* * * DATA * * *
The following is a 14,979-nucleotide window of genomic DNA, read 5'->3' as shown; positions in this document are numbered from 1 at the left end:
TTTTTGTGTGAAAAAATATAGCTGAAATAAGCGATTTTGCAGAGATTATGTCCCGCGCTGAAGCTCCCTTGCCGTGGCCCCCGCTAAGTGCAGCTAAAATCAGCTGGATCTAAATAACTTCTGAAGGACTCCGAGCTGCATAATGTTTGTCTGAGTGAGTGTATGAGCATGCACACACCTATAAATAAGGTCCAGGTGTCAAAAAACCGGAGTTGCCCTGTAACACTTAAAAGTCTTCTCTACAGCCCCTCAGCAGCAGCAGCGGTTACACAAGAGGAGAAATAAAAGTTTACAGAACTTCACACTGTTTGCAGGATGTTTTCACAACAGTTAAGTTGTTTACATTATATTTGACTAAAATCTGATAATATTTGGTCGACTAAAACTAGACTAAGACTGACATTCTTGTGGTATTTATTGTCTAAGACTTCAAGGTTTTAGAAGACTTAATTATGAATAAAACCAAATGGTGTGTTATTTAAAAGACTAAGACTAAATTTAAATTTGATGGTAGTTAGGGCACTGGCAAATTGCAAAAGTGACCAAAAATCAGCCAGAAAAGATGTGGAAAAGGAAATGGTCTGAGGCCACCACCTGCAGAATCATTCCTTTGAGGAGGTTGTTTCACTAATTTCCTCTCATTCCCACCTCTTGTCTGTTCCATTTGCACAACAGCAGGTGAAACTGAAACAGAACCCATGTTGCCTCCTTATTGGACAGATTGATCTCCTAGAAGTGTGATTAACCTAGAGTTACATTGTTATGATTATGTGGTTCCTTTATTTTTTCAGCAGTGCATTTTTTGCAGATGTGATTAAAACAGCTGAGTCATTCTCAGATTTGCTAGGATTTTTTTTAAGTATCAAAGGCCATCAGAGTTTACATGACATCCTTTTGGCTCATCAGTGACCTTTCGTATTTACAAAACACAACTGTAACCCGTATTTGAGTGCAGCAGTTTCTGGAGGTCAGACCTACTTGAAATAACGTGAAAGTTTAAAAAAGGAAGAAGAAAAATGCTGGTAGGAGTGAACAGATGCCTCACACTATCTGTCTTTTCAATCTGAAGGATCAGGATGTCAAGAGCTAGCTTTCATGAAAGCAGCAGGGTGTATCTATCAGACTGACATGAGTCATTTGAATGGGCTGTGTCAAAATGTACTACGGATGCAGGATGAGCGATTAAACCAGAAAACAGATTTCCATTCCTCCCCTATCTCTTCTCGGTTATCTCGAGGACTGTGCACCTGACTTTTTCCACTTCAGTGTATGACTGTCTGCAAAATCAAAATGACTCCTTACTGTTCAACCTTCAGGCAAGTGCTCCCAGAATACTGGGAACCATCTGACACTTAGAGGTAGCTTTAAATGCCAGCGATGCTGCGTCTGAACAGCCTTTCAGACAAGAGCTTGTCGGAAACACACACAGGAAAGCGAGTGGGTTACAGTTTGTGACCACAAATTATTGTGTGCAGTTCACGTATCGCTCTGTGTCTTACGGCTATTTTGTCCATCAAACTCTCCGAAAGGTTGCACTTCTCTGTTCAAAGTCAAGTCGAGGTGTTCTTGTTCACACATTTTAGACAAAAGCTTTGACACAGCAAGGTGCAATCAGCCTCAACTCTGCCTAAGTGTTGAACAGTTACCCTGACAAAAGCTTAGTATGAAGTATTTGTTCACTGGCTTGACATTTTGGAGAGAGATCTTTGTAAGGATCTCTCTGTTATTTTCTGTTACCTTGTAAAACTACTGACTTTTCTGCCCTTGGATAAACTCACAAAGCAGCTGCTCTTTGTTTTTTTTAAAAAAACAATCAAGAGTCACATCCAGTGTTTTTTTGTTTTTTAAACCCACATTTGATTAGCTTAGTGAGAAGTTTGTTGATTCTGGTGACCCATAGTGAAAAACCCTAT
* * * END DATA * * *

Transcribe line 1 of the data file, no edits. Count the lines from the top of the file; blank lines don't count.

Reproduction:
The following is a 14,979-nucleotide window of genomic DNA, read 5'->3' as shown; positions in this document are numbered from 1 at the left end: